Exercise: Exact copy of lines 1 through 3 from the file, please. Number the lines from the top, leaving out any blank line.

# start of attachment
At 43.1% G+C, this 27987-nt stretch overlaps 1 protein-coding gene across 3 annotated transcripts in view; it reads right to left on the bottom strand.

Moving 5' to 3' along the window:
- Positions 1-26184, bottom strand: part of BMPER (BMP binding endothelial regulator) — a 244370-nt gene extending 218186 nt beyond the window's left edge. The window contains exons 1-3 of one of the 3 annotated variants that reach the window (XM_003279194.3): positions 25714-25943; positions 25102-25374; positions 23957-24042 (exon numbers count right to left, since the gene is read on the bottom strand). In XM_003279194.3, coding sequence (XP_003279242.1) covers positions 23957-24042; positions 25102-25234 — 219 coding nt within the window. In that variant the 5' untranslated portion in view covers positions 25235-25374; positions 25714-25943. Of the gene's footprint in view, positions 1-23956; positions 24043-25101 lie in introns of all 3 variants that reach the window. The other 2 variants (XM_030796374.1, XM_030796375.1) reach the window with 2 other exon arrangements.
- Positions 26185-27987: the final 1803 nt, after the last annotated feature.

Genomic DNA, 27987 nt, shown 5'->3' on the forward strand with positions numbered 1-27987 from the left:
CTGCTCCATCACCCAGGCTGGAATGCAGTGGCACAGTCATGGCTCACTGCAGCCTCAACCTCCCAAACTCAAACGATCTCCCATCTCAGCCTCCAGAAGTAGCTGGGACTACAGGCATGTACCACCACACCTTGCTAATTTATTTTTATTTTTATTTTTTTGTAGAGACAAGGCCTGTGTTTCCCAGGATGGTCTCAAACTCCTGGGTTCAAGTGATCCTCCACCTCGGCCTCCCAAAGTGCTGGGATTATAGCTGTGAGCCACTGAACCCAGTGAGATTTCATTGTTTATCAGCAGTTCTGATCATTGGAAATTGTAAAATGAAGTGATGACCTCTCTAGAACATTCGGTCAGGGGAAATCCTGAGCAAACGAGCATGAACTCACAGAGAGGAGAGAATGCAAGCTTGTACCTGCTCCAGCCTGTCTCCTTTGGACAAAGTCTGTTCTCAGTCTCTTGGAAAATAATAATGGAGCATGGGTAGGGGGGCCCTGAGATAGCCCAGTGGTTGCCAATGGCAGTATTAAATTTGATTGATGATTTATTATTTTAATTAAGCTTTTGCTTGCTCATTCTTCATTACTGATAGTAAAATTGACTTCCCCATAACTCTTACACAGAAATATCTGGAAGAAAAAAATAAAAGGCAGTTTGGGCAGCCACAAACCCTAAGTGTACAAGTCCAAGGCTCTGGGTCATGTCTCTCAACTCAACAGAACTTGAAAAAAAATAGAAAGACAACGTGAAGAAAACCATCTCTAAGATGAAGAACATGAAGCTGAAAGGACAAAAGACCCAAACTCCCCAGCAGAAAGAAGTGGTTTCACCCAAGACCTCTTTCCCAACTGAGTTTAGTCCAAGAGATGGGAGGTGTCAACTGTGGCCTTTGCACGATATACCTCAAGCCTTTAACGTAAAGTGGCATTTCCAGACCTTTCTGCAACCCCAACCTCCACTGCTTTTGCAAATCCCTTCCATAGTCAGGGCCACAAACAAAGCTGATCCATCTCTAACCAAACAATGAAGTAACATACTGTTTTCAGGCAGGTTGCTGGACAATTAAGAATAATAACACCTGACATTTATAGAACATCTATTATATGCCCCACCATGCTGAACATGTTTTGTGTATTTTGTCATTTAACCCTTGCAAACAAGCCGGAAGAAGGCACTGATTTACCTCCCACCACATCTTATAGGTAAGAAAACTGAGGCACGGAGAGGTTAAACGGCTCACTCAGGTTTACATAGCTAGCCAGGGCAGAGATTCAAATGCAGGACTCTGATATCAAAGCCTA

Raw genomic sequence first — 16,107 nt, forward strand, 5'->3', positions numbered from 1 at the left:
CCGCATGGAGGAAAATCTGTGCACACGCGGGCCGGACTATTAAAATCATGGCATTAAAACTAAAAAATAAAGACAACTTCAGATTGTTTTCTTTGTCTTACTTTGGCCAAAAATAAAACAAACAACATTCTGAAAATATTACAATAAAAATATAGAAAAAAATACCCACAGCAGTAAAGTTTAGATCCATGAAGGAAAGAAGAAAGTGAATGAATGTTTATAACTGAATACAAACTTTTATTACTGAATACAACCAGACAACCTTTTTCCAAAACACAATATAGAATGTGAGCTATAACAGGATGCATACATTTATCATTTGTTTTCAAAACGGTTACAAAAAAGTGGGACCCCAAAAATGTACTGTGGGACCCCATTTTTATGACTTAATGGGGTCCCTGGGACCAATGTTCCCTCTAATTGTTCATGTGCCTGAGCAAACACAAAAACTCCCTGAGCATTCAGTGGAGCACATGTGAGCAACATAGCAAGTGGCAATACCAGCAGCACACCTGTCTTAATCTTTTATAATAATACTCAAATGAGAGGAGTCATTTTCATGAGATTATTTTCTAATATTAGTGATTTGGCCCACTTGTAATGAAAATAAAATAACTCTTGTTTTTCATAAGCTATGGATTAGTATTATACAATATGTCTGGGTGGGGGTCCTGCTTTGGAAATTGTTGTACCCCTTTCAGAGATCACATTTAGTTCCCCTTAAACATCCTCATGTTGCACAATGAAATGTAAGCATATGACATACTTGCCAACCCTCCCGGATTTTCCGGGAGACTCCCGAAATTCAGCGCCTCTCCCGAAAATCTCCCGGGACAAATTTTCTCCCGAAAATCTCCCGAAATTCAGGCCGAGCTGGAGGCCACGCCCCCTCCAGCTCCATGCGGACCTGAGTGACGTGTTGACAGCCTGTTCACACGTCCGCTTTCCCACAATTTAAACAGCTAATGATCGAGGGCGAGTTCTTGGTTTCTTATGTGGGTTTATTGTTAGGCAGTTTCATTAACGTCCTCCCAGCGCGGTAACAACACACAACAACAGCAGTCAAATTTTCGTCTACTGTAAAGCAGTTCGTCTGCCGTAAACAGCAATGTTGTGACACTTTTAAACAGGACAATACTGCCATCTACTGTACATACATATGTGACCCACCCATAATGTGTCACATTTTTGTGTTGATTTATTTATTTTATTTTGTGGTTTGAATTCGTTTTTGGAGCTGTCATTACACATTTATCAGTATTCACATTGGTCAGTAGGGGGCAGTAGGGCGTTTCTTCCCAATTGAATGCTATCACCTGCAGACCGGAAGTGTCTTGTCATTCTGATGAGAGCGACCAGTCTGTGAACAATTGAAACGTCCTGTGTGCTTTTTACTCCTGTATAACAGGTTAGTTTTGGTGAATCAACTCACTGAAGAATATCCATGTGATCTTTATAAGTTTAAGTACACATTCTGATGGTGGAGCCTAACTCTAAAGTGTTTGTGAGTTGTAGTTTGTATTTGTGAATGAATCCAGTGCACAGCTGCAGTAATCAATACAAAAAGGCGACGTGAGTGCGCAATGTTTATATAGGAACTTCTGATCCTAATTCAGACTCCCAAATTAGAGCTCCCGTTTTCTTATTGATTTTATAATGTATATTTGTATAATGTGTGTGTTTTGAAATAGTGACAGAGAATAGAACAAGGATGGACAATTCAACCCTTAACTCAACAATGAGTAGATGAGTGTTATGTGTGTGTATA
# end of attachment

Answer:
At 43.1% G+C, this 27987-nt stretch overlaps 1 protein-coding gene across 3 annotated transcripts in view; it reads right to left on the bottom strand.

Moving 5' to 3' along the window:
- Positions 1-26184, bottom strand: part of BMPER (BMP binding endothelial regulator) — a 244370-nt gene extending 218186 nt beyond the window's left edge. The window contains exons 1-3 of one of the 3 annotated variants that reach the window (XM_003279194.3): positions 25714-25943; positions 25102-25374; positions 23957-24042 (exon numbers count right to left, since the gene is read on the bottom strand). In XM_003279194.3, coding sequence (XP_003279242.1) covers positions 23957-24042; positions 25102-25234 — 219 coding nt within the window. In that variant the 5' untranslated portion in view covers positions 25235-25374; positions 25714-25943. Of the gene's footprint in view, positions 1-23956; positions 24043-25101 lie in introns of all 3 variants that reach the window. The other 2 variants (XM_030796374.1, XM_030796375.1) reach the window with 2 other exon arrangements.